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Special One (Bonus DVD)

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Audio CD, July 22, 2003
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"Sick Man Of Europe" - Cheap Trick - from "The Latest" cd


Combining a love for British guitar pop songcraft with crunching power chords and a flair for the absurd, Cheap Trick provided the necessary links between '60s pop, heavy metal, and punk. Led by guitarist Rick Nielsen, the band's early albums were filled with highly melodic, well-written songs that drew equally from the crafted pop of the Beatles, the sonic assault of the Who, and the ... Read more in Amazon's Cheap Trick Store

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Product Details

  • Audio CD (July 22, 2003)
  • Original Release Date: 2003
  • Number of Discs: 2
  • Label: Big 3 Records (Ada)
  • ASIN: B00009V7TJ
  • Average Customer Review: 4.0 out of 5 stars  See all reviews (83 customer reviews)
  • Amazon Best Sellers Rank: #27,702 in Music (See Top 100 in Music)

1. Scent Of A Woman
2. Too Much
3. Special One
4. Pop Drone
5. My Obsession
6. Words
7. Sorry Boy
8. Best Friend
9. If I Could
10. Low Life In High Heels
11. Hummer

Editorial Reviews

Their studio output hampered by label turmoil for the better part of a decade, the veterans in Cheap Trick instead focused on burnishing their history and stellar live reputation with 1999's Music for Hangovers and 2001's Silver. But that back-to-the-future tack hardly heralded their descent into nostalgic act, as this warm surprise of a studio album reaffirms on virtually every track. Largely sidestepping the blistering pop thrash and hook-filled acoustic ballads that have long tempted stereotyping, the Trick has produced arguably the most texturally intriguing album of their long career, a forceful reminder of the true depth of their talents and breadth of eclectic influences. The opening single, "Scent of a Woman," goes from simmer to boil in record time, while "Too Much" and the title track give a Trick spins on late '60s UK psych-pop. From there, they seem to consciously tip their hats to the growing cadre of young pop and alt stars who claim them as inspirations, with the help of Chris Shaw and guest fellow producers Jack Douglas (Aerosmith and the first CT album) and Steve Albini (the sexed-up minimalism of "Low Life in High Heels" and encroaching darkness of "Sorry, Boy"). This is an album spawned by four lifelong love affairs with rock's disparate possibilities--and a special one, indeed. --Jerry McCulley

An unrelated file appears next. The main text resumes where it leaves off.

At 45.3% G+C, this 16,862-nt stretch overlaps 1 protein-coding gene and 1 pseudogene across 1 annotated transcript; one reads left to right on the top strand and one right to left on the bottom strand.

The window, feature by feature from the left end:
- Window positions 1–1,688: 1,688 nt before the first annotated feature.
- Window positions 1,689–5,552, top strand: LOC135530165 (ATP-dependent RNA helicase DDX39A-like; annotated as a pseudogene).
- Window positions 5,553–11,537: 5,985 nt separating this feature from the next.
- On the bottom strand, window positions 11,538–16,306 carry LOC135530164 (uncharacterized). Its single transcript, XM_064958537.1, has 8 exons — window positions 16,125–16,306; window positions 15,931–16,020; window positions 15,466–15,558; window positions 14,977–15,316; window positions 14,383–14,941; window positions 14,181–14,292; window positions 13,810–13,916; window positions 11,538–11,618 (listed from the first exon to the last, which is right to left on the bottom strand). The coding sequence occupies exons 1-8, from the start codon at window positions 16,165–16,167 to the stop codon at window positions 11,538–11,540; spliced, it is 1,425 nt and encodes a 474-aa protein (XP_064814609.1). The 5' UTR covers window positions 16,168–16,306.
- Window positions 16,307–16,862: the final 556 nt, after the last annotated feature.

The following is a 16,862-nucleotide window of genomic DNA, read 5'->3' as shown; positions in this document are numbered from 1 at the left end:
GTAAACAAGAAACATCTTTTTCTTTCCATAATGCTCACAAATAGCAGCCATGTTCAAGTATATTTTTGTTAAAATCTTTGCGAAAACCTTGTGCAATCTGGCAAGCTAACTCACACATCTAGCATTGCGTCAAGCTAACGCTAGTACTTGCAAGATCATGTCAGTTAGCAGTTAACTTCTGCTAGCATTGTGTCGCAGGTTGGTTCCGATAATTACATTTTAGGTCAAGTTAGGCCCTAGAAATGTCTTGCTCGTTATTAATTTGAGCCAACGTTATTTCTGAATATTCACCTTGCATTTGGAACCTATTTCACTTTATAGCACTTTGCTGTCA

Customer Reviews

4.0 out of 5 stars

Most Helpful Customer Reviews

8 of 8 people found the following review helpful By Billucy on July 23, 2003
Format: Audio CD
Once upon a time, Cheap Trick fired off cannon blasts of power pop with the reliability and precision of an ace artillery unit. "C'mon, C'mon," "Lookout," "He's a Whore," "Dream Police," "Surrender" -- the crafty bubblegum barrage seemed like it'd never end. And then it did. The band spent much of the '80s trying to re-capture the original magic. Its successes, however, were often overshadowed by a sense of confusion. And, to be fair, no younger band was able to catch and sustain the spark either -- though many tried.
In the '90s, Trick shed some of its old baggage and forged a new identity. The pop smarts remained, but the band ditched the hyperactive wisecracker persona. After all, they'd become middle-aged men. So while late-period classics such as "Say Goodbye" and "Hard to Tell" still boiled over with hooks, the songs were darker, more grounded than heyday haymakers like "Southern Girls" and "She's Tight."
"Special One" finds this great American institution mining fresh gold from this fairly new groove. While the opening track, "Scent of a Woman," demonstrates the band can still kick out the power chords, the lyrics are earnest -- even annoyingly so. Still, the song is saved by a joltingly energetic bridge and an infectious overall enthusiasm. From there, "Special One" simmers down to a medium boil with "My Obsession" and "Too Much" taking top prizes for melody and crackerjack performances. While earlier ballads like "If You Want My Love" often came across as winningly jokey, these two are straight-shooters and the better for it.
Trick has always had a psychotic streak and they don't hide it for long on "Special One." The back-to-back desperation of "Sorry Boy" and "Best Friend" may put off fans seduced by the album's warm-hearted open.
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10 of 11 people found the following review helpful By "dbg367" on October 11, 2003
Format: Audio CD
Cheap Trick came out with a good album in 1997. This album continues where the last one left off, except this one is better.